Money is the lifeblood of any criminal organization. Tracking money has proven to be an effective way for law enforcement to catch criminals over countless generations. Al Capone himself was only caught by Eliot Ness through charges of tax evasion. Mexico needs those same tools in its arsenal to combat organized crime. Without U.S. cooperation, this becomes much more difficult.

If the United States truly wants Mexico to successfully combat the corruption, violence and pervasive influence of organized crime inside its borders, it should help Mexico address the root structural causes of its turmoil. There is no good reason to withhold this information from our neighbors. By virtue of our geographic proximity, Mexico's problems become the United States' problems. There is no excuse to ignore a highly effective, low-cost option available to us in this fight.

Follow us on Twitter @CNNOpinion.

Join us on Facebook/CNNOpinion.

The opinions expressed in this commentary are solely those of Heather Lowe.

ADVERTISEMENT
Part of complete coverage on
updated 1:50 PM EDT, Sun September 21, 2014
John Sutter boarded a leaky oyster boat in Connecticut with a captain who can't swim as he set off to get world leaders to act on climate change
updated 7:22 PM EDT, Fri September 19, 2014
Is ballet dying? CNN spoke with Isabella Boylston, a principal dancer at the American Ballet Theatre, about the future of the art form.
updated 5:47 PM EDT, Fri September 19, 2014
Sally Kohn says it's time we take climate change as seriously as we do warfare in the Middle East
updated 9:02 AM EDT, Fri September 19, 2014
Dean Obeidallah says an Oklahoma state representative's hateful remarks were rightfully condemned by religious leaders..
updated 3:22 PM EDT, Fri September 19, 2014
No matter how much planning has gone into U.S. military plans to counter the Islamic State in Iraq and Syria, the Arab public isn't convinced that anything will change, says Geneive Abdo
updated 11:44 AM EDT, Fri September 19, 2014
President Obama's strategy for destroying ISIS seems to depend on a volley of air strikes. That won't be enough, says Haider Mullick.
updated 9:03 AM EDT, Fri September 19, 2014
Paul Begala says Hillary Clinton has plenty of good reasons not to jump into the 2016 race now
updated 11:01 AM EDT, Fri September 19, 2014
Scotland decided to trust its 16-year-olds to vote in the biggest question in its history. Americans, in contrast, don't even trust theirs to help pick the county sheriff. Who's right?
updated 9:57 PM EDT, Thu September 18, 2014
Ruben Navarrette says spanking is an acceptable form of disciplining a child, as long as you follow the rules.
updated 11:47 AM EDT, Fri September 19, 2014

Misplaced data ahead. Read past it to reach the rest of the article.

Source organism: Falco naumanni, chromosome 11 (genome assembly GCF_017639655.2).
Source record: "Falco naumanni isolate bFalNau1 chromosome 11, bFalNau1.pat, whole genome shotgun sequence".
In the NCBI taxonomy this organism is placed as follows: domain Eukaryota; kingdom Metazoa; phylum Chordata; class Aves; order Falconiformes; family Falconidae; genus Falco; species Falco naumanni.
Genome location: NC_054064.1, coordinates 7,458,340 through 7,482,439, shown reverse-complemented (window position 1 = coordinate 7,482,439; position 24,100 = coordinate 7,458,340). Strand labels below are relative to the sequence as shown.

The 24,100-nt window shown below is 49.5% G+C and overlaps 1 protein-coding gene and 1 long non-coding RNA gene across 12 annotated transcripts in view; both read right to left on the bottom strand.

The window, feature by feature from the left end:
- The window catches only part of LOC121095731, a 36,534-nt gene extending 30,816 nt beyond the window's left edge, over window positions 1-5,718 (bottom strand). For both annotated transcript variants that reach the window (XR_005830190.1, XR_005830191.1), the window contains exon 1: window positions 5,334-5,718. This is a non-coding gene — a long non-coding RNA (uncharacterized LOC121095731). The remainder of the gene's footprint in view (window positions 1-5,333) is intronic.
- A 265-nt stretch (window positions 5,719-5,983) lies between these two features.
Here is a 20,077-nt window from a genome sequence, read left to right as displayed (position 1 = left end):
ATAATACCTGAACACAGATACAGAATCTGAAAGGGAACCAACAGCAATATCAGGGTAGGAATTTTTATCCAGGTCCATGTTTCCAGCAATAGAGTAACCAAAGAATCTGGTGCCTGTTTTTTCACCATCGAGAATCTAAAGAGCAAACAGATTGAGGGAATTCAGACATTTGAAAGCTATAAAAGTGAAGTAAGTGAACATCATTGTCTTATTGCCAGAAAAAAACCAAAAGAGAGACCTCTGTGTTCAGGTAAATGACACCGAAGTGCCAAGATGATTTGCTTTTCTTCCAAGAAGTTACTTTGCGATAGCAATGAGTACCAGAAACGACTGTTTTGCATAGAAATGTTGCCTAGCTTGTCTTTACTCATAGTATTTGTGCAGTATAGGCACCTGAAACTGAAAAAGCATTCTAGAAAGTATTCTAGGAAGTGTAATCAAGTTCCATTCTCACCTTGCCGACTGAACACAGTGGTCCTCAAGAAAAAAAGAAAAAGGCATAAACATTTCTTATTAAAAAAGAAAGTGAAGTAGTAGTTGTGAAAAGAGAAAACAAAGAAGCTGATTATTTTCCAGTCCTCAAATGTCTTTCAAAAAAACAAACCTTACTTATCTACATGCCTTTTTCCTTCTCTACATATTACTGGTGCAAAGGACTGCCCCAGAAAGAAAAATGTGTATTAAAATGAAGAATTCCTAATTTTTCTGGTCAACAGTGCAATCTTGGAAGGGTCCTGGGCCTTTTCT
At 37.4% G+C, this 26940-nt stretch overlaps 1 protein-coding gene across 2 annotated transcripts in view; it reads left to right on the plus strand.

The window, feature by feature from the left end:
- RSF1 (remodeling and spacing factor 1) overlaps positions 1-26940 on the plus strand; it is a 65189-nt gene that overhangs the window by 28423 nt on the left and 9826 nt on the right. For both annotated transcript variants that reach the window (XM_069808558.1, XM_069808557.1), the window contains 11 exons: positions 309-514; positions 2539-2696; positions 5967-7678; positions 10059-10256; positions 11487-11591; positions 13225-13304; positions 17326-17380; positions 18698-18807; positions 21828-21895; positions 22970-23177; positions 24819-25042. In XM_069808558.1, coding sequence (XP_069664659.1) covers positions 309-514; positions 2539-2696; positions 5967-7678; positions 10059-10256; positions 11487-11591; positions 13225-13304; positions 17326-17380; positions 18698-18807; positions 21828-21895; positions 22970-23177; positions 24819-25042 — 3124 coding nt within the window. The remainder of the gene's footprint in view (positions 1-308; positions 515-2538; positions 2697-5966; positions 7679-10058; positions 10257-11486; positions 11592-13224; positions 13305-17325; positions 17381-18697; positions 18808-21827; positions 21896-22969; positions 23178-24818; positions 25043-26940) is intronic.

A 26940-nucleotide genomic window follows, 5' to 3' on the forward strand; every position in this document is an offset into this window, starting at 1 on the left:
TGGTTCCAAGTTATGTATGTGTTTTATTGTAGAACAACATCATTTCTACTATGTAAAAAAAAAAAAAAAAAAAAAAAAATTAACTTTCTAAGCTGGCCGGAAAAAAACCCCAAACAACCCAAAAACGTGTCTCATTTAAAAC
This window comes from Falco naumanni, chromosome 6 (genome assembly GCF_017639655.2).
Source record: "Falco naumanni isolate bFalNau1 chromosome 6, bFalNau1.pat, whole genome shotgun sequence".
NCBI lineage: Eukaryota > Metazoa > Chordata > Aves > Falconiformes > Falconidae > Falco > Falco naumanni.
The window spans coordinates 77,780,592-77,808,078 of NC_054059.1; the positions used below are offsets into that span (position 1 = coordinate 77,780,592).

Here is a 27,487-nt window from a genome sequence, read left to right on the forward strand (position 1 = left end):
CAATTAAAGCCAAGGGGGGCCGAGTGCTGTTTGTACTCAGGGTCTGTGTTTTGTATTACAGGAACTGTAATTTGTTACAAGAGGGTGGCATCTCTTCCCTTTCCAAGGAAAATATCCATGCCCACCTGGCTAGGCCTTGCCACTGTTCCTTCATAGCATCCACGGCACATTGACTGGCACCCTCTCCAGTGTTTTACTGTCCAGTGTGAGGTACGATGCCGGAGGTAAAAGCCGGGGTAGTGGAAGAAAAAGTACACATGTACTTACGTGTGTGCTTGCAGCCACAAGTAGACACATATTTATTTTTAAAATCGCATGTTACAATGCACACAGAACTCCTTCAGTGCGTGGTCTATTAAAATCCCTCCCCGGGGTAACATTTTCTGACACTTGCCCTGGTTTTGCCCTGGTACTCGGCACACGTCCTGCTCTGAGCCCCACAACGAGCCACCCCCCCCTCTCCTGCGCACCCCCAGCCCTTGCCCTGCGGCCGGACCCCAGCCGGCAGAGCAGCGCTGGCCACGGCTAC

Frida Ghitis says the foiled Australian plot shows ISIS is working diligently to taunt the U.S. and its allies.
updated 3:58 PM EDT, Fri September 19, 2014
Young U.S. voters by and large just do not see the midterm elections offering legitimate choices because, in their eyes, Congress has proven to be largely ineffectual, and worse uncaring, argues John Della Volpe
updated 9:58 PM EDT, Thu September 18, 2014
Steven Holmes says spanking, a practice that is ingrained in our culture, accomplishes nothing positive and causes harm.
updated 2:31 PM EDT, Thu September 18, 2014
Sally Kohn says America tried "Cowboy Adventurism" as a foreign policy strategy; it failed. So why try it again?
updated 10:27 AM EDT, Thu September 18, 2014
Van Jones says the video of John Crawford III, who was shot by a police officer in Walmart, should be released.
updated 10:48 AM EDT, Thu September 18, 2014
NASA will need to embrace new entrants and promote a lot more competition in future, argues Newt Gingrich.
updated 7:15 PM EDT, Tue September 16, 2014
If U.S. wants to see real change in Iraq and Syria, it will have to empower moderate forces, says Fouad Siniora.
updated 8:34 PM EDT, Wed September 17, 2014
Mark O'Mara says there are basic rules to follow when interacting with law enforcement: respect their authority.
updated 9:05 AM EDT, Tue September 16, 2014
LZ Granderson says Congress has rebuked the NFL on domestic violence issue, but why not a federal judge?
updated 7:49 AM EDT, Tue September 16, 2014
Mel Robbins says the only person you can legally hit in the United States is a child. That's wrong.
updated 1:23 PM EDT, Mon September 15, 2014
Eric Liu says seeing many friends fight so hard for same-sex marriage rights made him appreciate marriage.
ADVERTISEMENT
ADVERTISEMENT
ADVERTISEMENT
ADVERTISEMENT